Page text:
Saturday , August 17 2019

Alexa reviewers can access customers’ home addresses


An Inc team auditing Alexa users’ commands has access to location data and can, in some cases, easily find a customer’s home address, according to five employees familiar with the programme.
The team, spread across three continents, transcribes, annotates and analyses a portion of the voice recordings picked up by Alexa. Team members with access to Alexa users’ geographic coordinates can easily type them into third-party mapping software and find home residences, according to the employees, who signed nondisclosure agreements barring them from speaking publicly about the programme.
While there’s no indication Amazon employees with access to the data have attempted to track down individual users, two members of the Alexa team expressed concern to Bloomberg that Amazon was granting unnecessarily broad access to customer data that would make it easy to identify a device’s owner.
Location data is more sensitive than many other categories of user information, said Lindsey Barrett, a teaching fellow at Georgetown Law’s Communications and Technology Clinic.
“Anytime someone is collecting where you are, that means it could go to someone else who could find you when you don’t want to be found,” she said.
In an earlier statement acknowledging the Alexa auditing programme, Amazon said “employees do not have direct access to information that can identify the person or account as part of this workflow.”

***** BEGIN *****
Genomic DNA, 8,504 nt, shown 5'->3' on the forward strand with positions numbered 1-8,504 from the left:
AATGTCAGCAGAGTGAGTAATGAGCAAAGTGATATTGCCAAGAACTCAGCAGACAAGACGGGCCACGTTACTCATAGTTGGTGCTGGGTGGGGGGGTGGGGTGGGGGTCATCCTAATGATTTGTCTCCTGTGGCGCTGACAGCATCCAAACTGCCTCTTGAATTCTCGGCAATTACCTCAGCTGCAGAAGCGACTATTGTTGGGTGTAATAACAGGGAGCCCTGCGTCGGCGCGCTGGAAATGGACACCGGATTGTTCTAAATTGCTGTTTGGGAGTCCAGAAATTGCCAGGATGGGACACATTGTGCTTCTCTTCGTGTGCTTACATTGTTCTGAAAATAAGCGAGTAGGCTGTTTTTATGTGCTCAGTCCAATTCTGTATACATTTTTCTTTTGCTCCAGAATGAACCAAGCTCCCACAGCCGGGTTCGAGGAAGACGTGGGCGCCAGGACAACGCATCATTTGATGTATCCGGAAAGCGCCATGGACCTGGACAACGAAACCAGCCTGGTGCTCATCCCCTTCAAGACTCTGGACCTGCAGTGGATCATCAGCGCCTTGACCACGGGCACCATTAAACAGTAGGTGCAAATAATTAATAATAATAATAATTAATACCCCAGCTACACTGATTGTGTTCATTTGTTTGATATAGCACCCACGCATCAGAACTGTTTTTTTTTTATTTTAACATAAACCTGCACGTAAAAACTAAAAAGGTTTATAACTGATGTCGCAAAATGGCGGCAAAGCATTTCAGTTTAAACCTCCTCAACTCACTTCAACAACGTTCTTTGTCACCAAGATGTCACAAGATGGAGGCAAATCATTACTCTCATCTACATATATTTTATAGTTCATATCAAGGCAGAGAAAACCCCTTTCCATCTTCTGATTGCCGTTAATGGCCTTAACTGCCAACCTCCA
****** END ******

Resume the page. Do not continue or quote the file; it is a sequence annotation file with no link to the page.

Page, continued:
In a new statement responding to this story, Amazon said “access to internal tools is highly controlled, and is only granted to a limited number of employees who require these tools to train and improve the service by processing an extremely small sample of interactions. Our policies strictly prohibit employee access to or use of customer data for any other reason, and we have a zero tolerance policy for abuse of our systems.”

Amazon spends $1.7bn on video, music in Q1
Bloomberg Inc said it spent $1.7 billion on video and music content during the first quarter of this year, the first time the technology and retail giant has itemised the growing cost of providing streaming services to consumers.
In a filing with the Securities and Exchange Commission, the Seattle company said it spent $1.5 billion on video and music during the same period in 2018. That sum includes the cost of licensing content and producing original filmed and musical offerings, as well as other costs associated with digital subscription services and rented content.
Amazon offers customers access to streaming video and music through its paid Prime membership programme, as well as other standalone subscription options.

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